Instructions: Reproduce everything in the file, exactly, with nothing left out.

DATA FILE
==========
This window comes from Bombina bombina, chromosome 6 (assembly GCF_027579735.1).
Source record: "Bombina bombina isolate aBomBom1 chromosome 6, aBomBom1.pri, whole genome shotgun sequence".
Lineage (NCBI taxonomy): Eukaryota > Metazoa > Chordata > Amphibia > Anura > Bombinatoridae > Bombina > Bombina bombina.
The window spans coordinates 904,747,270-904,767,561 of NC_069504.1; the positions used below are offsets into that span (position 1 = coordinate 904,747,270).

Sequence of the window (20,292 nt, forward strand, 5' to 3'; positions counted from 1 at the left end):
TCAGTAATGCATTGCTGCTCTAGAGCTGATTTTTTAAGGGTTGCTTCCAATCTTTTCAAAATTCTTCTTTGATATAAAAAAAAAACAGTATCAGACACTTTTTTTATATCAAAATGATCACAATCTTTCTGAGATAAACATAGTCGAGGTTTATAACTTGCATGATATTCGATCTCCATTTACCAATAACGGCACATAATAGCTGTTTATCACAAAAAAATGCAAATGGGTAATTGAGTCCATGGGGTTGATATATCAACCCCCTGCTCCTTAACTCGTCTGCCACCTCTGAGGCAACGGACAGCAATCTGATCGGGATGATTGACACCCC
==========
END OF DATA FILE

This window comes from Bombina bombina, chromosome 6 (assembly GCF_027579735.1).
Source record: "Bombina bombina isolate aBomBom1 chromosome 6, aBomBom1.pri, whole genome shotgun sequence".
Lineage (NCBI taxonomy): Eukaryota > Metazoa > Chordata > Amphibia > Anura > Bombinatoridae > Bombina > Bombina bombina.
The window spans coordinates 904,747,270-904,767,561 of NC_069504.1; the positions used below are offsets into that span (position 1 = coordinate 904,747,270).

Sequence of the window (20,292 nt, forward strand, 5' to 3'; positions counted from 1 at the left end):
TCAGTAATGCATTGCTGCTCTAGAGCTGATTTTTTAAGGGTTGCTTCCAATCTTTTCAAAATTCTTCTTTGATATAAAAAAAAAACAGTATCAGACACTTTTTTTATATCAAAATGATCACAATCTTTCTGAGATAAACATAGTCGAGGTTTATAACTTGCATGATATTCGATCTCCATTTACCAATAACGGCACATAATAGCTGTTTATCACAAAAAAATGCAAATGGGTAATTGAGTCCATGGGGTTGATATATCAACCCCCTGCTCCTTAACTCGTCTGCCACCTCTGAGGCAACGGACAGCAATCTGATCGGGATGATTGACACCCC